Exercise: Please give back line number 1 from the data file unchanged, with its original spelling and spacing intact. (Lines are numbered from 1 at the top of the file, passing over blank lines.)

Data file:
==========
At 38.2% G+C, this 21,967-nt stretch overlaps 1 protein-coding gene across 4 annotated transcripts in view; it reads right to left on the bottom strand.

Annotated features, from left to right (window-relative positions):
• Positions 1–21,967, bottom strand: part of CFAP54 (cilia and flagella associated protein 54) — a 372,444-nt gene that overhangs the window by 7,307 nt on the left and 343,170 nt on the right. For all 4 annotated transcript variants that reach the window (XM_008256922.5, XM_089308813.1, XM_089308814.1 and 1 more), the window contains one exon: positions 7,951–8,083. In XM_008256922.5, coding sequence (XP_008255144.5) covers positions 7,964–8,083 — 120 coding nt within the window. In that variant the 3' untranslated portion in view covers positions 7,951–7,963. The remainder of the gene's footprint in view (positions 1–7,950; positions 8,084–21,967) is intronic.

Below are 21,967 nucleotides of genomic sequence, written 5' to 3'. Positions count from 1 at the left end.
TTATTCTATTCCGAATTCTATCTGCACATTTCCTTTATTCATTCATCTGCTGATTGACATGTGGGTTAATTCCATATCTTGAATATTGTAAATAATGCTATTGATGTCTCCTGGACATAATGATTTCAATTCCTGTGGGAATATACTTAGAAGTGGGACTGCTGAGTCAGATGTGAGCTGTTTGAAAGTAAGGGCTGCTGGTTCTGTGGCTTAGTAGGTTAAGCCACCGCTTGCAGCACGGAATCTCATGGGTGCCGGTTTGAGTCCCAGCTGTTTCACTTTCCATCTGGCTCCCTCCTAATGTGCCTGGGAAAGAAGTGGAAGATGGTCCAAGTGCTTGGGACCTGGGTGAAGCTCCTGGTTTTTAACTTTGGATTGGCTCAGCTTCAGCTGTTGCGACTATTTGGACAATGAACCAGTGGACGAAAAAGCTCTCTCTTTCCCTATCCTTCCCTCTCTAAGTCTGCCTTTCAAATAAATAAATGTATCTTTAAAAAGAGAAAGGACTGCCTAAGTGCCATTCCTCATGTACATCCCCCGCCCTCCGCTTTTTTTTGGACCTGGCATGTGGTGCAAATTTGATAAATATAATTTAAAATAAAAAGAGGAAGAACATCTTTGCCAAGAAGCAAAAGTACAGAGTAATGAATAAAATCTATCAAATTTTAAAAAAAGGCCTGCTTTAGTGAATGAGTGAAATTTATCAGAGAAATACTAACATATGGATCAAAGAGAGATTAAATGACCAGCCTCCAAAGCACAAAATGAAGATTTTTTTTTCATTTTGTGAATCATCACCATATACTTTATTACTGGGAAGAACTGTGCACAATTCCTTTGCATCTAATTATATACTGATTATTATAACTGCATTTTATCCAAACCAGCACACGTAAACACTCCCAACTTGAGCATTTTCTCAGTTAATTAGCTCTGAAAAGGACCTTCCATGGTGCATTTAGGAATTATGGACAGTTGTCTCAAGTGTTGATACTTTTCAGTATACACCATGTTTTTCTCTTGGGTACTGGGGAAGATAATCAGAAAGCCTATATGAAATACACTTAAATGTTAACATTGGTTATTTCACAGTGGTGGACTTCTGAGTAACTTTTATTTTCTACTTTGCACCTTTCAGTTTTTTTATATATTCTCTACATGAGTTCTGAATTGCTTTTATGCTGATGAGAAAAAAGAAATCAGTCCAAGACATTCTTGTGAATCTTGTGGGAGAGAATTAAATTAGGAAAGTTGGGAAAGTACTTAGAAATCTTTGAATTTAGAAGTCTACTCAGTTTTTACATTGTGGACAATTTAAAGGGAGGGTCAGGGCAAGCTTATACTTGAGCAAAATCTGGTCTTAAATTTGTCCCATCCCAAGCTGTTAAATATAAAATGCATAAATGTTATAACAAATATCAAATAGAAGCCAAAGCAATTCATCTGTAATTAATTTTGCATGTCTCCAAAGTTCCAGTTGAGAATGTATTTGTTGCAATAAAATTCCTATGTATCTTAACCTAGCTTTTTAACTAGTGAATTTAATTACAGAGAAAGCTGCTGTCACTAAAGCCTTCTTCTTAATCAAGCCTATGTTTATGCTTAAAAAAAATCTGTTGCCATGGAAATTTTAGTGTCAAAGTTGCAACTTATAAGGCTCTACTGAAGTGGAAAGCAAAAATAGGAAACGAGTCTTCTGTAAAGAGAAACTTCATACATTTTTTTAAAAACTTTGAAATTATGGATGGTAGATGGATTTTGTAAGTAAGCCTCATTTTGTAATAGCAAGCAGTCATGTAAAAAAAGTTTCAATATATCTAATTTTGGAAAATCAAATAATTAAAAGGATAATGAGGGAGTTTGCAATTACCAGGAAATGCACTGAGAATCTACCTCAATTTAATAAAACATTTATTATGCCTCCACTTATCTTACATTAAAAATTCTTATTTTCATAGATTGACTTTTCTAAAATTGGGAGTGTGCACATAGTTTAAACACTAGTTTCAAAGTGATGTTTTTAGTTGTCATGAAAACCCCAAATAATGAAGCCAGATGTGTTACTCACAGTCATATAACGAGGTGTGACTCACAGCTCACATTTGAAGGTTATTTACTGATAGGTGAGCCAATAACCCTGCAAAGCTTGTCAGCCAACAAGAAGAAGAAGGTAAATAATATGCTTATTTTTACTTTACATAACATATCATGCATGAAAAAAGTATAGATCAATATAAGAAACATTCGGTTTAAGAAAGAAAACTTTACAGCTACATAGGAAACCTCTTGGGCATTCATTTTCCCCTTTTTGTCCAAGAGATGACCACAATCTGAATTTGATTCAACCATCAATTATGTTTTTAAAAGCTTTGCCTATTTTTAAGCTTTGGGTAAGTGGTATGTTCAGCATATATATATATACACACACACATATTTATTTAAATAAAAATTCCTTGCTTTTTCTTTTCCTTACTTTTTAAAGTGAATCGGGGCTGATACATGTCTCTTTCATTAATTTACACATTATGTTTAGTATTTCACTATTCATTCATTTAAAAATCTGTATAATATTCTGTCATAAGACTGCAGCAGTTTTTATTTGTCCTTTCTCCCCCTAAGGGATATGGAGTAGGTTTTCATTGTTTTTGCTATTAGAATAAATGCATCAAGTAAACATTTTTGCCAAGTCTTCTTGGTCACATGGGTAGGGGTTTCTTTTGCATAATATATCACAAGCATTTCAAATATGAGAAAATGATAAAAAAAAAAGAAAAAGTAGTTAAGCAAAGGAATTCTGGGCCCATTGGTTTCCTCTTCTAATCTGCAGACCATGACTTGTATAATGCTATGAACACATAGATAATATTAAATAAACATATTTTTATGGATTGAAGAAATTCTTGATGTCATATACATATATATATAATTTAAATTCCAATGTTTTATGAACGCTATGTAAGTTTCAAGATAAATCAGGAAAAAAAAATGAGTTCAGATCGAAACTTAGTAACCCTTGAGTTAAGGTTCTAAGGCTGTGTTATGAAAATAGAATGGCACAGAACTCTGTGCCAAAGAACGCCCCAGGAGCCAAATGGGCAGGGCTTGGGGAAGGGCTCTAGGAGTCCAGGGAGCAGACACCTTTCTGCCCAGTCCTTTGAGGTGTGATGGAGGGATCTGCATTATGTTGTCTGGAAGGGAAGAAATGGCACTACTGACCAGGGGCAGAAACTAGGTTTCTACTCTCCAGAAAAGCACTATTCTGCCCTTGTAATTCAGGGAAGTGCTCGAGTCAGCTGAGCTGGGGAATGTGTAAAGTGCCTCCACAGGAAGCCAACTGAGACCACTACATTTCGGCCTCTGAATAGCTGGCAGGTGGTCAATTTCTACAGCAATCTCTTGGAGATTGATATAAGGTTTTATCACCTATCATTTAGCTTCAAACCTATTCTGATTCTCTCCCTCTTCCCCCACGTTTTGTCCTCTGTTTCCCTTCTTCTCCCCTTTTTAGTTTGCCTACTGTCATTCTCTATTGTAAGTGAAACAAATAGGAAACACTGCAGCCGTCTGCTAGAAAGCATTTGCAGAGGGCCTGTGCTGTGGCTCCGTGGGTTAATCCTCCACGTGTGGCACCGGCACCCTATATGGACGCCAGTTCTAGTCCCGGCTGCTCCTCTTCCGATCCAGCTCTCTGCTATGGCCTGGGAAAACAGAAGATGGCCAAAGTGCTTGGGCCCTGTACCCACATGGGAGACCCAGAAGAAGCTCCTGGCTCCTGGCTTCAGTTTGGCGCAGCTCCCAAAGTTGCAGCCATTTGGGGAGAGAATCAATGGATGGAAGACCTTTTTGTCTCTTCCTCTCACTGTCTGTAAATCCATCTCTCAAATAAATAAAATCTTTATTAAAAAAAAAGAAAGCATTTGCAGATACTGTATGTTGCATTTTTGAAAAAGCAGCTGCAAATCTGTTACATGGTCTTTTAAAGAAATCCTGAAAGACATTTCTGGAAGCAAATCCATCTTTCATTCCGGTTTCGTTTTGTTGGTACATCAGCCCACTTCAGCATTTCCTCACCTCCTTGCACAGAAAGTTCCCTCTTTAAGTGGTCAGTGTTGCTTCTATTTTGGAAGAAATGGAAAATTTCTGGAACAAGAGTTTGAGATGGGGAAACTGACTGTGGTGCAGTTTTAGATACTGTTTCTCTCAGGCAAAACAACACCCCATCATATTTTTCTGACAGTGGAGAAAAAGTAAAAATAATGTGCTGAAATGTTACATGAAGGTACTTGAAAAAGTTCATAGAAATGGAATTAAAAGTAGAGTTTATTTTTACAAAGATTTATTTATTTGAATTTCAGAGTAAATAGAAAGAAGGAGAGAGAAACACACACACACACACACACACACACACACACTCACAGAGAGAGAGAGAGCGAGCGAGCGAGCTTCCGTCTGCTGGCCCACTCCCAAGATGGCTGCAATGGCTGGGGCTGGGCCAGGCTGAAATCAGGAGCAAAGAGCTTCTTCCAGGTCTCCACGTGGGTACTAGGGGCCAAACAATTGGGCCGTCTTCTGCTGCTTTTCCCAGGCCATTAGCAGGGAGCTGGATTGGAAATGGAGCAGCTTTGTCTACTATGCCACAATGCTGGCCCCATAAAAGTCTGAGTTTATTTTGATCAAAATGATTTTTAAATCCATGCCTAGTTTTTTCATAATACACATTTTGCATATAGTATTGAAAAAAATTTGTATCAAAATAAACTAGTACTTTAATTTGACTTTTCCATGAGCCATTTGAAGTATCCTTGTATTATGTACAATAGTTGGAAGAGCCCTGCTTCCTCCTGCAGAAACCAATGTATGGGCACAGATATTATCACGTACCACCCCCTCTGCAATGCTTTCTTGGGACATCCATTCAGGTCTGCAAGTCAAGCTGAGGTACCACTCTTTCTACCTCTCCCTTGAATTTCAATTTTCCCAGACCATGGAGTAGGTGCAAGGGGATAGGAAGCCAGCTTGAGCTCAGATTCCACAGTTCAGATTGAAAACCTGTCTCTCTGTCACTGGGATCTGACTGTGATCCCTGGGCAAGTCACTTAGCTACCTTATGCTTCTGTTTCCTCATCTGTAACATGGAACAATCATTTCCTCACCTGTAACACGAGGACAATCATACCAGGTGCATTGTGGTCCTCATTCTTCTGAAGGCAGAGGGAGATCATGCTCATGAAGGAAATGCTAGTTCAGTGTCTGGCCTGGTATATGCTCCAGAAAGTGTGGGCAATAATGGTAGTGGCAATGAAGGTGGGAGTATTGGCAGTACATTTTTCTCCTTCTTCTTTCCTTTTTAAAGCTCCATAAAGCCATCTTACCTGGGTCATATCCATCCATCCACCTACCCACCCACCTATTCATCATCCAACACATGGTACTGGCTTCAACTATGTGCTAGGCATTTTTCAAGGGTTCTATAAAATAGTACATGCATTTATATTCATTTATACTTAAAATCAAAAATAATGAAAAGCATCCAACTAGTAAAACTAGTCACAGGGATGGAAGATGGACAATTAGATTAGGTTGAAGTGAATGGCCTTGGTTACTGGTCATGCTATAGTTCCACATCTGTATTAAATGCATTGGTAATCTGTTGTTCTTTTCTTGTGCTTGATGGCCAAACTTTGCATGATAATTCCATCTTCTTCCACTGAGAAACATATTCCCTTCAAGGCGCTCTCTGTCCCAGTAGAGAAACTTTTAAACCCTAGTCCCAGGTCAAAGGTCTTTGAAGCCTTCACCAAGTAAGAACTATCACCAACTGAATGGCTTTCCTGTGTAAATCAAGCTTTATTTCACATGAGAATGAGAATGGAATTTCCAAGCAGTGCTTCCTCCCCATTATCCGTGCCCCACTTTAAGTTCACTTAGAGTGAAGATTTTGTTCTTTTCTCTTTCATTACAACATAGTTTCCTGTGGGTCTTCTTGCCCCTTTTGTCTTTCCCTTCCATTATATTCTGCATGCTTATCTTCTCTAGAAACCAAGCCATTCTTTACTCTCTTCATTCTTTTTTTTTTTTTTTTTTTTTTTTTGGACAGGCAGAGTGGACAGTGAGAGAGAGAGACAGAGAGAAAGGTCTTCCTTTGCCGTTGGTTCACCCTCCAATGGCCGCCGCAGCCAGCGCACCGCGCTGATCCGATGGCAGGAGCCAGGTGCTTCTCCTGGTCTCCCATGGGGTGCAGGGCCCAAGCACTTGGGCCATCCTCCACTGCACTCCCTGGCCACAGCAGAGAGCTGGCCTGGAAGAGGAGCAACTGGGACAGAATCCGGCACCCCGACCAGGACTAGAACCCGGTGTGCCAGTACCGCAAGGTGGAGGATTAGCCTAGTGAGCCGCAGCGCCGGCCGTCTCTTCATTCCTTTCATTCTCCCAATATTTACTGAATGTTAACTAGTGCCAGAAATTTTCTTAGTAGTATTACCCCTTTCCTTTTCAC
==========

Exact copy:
At 38.2% G+C, this 21,967-nt stretch overlaps 1 protein-coding gene across 4 annotated transcripts in view; it reads right to left on the bottom strand.